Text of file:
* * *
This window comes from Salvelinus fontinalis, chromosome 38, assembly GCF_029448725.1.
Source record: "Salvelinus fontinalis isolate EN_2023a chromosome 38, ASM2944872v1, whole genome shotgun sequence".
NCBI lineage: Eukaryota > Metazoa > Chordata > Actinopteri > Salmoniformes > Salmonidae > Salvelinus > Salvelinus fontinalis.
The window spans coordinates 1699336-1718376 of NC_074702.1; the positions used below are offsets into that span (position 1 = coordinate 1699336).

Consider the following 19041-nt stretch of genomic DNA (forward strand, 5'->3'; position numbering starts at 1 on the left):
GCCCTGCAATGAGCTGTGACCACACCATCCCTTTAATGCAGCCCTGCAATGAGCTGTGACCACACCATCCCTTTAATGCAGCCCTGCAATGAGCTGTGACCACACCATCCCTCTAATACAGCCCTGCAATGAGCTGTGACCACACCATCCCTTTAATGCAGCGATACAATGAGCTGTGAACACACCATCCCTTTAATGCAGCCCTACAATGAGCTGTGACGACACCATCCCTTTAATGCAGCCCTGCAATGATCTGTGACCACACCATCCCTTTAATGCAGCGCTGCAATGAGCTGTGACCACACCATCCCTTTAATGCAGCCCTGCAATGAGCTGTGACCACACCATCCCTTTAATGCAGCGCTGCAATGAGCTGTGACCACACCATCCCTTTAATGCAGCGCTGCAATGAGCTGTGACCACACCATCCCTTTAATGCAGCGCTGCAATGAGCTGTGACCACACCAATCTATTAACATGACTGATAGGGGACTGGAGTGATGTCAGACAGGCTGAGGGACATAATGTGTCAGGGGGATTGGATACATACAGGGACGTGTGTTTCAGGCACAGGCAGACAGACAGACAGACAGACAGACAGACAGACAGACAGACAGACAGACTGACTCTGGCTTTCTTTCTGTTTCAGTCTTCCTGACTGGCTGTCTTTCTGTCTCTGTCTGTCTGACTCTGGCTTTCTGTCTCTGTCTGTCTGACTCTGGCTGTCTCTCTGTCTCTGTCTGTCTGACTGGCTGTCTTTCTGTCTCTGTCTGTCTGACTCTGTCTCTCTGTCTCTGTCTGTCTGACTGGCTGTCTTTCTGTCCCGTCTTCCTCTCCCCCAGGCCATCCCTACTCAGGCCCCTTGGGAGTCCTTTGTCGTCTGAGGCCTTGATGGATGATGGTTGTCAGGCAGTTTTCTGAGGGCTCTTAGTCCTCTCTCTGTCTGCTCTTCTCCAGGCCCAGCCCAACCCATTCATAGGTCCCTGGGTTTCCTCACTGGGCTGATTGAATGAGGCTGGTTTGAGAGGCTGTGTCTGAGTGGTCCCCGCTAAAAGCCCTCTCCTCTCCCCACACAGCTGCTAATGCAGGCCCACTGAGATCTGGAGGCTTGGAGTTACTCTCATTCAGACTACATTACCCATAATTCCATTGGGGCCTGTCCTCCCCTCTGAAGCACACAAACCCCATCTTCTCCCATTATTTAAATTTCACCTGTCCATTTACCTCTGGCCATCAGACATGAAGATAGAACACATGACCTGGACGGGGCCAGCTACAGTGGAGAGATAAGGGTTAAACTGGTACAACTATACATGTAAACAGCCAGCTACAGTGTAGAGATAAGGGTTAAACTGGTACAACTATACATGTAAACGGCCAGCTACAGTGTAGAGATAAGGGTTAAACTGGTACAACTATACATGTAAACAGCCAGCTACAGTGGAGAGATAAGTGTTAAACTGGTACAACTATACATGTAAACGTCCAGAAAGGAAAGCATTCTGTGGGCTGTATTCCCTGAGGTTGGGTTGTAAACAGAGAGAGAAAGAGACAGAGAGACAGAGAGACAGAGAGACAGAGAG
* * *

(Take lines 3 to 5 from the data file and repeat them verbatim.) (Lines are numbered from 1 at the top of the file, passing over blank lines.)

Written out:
NCBI lineage: Eukaryota > Metazoa > Chordata > Actinopteri > Salmoniformes > Salmonidae > Salvelinus > Salvelinus fontinalis.
The window spans coordinates 1699336-1718376 of NC_074702.1; the positions used below are offsets into that span (position 1 = coordinate 1699336).

Consider the following 19041-nt stretch of genomic DNA (forward strand, 5'->3'; position numbering starts at 1 on the left):